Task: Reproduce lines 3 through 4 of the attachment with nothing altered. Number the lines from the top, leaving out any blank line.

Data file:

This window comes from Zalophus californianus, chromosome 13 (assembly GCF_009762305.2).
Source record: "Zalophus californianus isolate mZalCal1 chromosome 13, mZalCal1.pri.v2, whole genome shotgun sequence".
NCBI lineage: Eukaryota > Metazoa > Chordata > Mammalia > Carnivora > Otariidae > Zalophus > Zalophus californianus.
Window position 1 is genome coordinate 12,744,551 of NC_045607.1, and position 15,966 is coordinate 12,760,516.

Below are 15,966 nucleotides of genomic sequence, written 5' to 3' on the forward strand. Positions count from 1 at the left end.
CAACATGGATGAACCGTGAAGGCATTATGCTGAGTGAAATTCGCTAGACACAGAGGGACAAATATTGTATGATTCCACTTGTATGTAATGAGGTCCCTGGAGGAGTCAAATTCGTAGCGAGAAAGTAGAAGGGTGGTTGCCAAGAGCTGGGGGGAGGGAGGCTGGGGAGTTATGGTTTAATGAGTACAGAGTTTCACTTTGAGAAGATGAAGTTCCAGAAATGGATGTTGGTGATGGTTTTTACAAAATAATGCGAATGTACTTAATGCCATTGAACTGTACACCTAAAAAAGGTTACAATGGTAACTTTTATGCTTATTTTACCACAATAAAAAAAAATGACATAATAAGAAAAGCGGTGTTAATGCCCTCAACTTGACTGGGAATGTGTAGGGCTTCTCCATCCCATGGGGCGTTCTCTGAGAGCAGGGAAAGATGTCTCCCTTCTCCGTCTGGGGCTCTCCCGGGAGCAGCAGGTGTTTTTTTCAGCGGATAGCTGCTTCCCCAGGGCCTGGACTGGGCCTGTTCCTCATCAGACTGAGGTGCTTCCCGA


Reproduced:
NCBI lineage: Eukaryota > Metazoa > Chordata > Mammalia > Carnivora > Otariidae > Zalophus > Zalophus californianus.
Window position 1 is genome coordinate 12,744,551 of NC_045607.1, and position 15,966 is coordinate 12,760,516.